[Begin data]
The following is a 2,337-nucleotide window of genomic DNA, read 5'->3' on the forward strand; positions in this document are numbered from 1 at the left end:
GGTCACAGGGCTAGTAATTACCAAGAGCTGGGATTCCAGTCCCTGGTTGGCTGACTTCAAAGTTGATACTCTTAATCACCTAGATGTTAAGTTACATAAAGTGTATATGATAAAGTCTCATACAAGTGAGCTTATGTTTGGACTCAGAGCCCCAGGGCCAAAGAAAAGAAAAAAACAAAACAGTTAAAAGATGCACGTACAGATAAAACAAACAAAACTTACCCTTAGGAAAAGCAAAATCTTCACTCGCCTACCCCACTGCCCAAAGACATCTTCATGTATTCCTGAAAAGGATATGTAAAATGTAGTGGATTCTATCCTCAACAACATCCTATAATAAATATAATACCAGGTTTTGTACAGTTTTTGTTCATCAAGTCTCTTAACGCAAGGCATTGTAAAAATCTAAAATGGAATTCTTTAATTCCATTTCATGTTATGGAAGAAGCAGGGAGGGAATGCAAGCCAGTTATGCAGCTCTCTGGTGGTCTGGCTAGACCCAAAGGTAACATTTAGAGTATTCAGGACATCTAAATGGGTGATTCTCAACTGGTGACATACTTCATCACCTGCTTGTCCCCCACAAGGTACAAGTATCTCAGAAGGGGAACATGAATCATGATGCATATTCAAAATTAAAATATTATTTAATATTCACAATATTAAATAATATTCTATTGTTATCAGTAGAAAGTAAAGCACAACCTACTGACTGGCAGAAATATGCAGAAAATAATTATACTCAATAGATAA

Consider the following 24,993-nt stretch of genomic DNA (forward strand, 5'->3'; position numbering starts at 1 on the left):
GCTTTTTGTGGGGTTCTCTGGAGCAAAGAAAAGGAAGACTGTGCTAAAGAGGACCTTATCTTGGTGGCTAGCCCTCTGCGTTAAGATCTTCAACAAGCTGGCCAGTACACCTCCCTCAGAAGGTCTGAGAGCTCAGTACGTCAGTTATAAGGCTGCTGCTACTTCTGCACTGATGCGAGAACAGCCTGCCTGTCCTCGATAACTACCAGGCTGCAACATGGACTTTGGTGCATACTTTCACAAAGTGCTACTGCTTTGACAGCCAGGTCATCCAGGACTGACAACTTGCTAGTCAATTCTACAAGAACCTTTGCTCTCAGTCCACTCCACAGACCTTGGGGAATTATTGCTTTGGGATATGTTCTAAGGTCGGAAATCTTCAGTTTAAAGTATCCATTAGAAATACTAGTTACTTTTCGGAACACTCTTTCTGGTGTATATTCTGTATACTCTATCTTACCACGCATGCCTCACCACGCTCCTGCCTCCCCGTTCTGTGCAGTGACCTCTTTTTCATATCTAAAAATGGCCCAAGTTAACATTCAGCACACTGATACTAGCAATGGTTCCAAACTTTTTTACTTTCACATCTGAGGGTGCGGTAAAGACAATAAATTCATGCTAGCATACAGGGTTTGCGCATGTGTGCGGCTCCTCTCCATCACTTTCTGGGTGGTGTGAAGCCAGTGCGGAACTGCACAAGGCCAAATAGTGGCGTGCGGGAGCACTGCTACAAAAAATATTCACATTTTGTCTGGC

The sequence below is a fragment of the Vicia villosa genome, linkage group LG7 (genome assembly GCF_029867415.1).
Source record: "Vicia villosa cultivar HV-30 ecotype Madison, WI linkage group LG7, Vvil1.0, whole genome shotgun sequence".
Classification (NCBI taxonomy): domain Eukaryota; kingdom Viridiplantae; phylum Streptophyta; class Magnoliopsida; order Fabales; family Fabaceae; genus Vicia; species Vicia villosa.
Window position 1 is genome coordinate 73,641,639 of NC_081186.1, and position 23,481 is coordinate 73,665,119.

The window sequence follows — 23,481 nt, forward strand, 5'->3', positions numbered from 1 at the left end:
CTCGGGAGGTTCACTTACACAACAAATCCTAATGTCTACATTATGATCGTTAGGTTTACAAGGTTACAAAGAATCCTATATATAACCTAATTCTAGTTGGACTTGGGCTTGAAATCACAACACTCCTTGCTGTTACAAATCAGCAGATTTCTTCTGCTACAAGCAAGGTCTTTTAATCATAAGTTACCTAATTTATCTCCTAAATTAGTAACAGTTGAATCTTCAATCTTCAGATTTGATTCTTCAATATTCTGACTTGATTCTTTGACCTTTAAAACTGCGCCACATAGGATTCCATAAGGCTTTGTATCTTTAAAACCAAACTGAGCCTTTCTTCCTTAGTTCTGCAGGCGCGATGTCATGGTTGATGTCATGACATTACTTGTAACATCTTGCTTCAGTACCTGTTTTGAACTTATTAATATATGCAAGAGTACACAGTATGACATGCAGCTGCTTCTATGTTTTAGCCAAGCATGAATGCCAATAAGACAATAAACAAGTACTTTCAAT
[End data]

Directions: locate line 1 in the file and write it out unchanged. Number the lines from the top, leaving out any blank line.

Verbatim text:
The following is a 2,337-nucleotide window of genomic DNA, read 5'->3' on the forward strand; positions in this document are numbered from 1 at the left end: